Mayors from 14 cities across three continents have signed a pledge promising to tackle the climate crisis by limiting the amount of meat served in their public institutions.
During this month’s Mayors Summit of the C40 cities network in Copenhagen, 14 mayors of some of the world’s largest cities, including London’s Sadiq Khan, ‘committed to the C40 Good Food Cities Declaration, in order to promote and preserve the health of citizens and the health of the planet’.
The other participating cities include Barcelona, Copenhagen, Guadalajara, Lima, Los Angeles, Milan, Oslo, Paris, Quezon City, Seoul, Stockholm, Tokyo, and Toronto.
The pledge aims to align each city’s food habits to comply with the ‘Planetary Health Diet’ that has been designed to tackle diseases, malnutrition, food scarcity, and environmental problems arising from the current food system.
The diet was designed by scientists at the Eat-Lancet Commissio, which advocates the use of whole grains, plant proteins (beans, lentils, pulses), unsaturated plant oils along with a 50% reduction in meat consumption.
Researchers say the diet could help sustain the environment by dramatically reducing emissions and save 11 million lives each year.
Dr. Gunhild A. Stordalen, Founder & Executive Chair, EAT, said: “The EAT-Lancet Commission landmark report provides the first-ever scientific targets for healthy diets from sustainable food systems at the global level, and now cities are paving the way for how to implement these in the local context.
“The Planetary Health Diet is flexible and can be adapted across all culinary traditions and cultural preferences. A radical transformation of our global food system is critical to mitigate climate change, halt biodiversity loss and build prosperous economies, while improving the health and wellbeing of populations. It is extremely encouraging and inspiring to see cities rising to this challenge and making bold commitments.”
By signing the declaration, the committed Mayors will aim to achieve the planetary health diet target by providing balanced and nutritious food indigenous to each city’s culture, geography, and demography.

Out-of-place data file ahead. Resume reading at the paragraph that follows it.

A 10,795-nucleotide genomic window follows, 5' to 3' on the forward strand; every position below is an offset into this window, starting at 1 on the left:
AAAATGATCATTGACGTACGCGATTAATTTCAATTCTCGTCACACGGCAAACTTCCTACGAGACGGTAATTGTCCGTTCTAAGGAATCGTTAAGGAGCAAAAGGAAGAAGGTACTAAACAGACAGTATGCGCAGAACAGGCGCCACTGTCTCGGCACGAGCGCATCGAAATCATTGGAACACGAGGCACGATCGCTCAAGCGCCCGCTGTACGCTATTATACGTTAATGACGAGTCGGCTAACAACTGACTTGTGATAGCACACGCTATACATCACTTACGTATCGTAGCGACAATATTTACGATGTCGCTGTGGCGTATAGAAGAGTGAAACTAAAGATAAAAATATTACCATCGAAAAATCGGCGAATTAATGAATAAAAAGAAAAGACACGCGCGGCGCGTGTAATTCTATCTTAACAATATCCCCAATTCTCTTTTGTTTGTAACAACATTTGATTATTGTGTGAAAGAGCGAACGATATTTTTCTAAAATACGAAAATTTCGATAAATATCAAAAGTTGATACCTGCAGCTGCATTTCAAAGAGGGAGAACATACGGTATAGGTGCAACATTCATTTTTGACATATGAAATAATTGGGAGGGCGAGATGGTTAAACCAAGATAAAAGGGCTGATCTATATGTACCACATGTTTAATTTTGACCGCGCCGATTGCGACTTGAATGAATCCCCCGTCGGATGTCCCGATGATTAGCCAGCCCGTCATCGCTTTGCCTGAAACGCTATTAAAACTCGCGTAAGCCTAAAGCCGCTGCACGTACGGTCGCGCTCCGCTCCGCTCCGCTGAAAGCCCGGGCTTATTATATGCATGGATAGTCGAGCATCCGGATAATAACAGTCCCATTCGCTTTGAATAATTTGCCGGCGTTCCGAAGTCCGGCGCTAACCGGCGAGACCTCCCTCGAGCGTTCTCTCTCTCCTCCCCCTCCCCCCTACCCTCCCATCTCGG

They will also exert their authority to influence what kind of food is imported in cities and implement policies to address issues of sustainability, food wastage and promote a more environmentally sound global food system affordable and accessible for all.
Acknowledging the initiative, Senior Scientist Reyes Tirado at Greenpeace International, said:“Greenpeace welcomes the leadership shown by 14 cities across three continents who are reducing meat in response to the climate emergency, and we urge other cities to do the same. To tackle the climate crisis, cut carbon emissions and protect forests, cities need to take action to cut their meat consumption now.
“We are in a climate emergency, fuelled in significant part by excessive industrial meat production and consumption. We have no time to lose. These city leaders have recognized the power they have in reducing meat. It’s time for more cities to swiftly follow suit.”
Commenting on the importance of the declaration, Anne Hidalgo, Mayor of Paris and C40 Chair, declared: “Cities are central in shaping a virtuous circle from the farm to the table, from the seed to the plate. As we are facing a climate crisis, I am convinced rethinking our approach on food is crucial for a long-term and perennial ecological transition. In Paris, we are working hand in hand with citizens, making sustainable, local and organic food the easy choice, combating food waste and ensuring we nourish both our city and the planet. Let’s make this commitment one of our biggest priorities as food is the essence of humanity.”
Shirley Rodrigues, London’s Deputy Mayor for Environment and Energy said: “Tackling the climate emergency demands action at all levels – businesses, local authorities and other public sector bodies could increase the amount of sustainable food they provide. I look forward to working with other cities on our shared ambition to make the food system healthier for people and better for the planet.”
What other measures can city Mayors take to tackle the global crisis? Share your thoughts in the comments section below!
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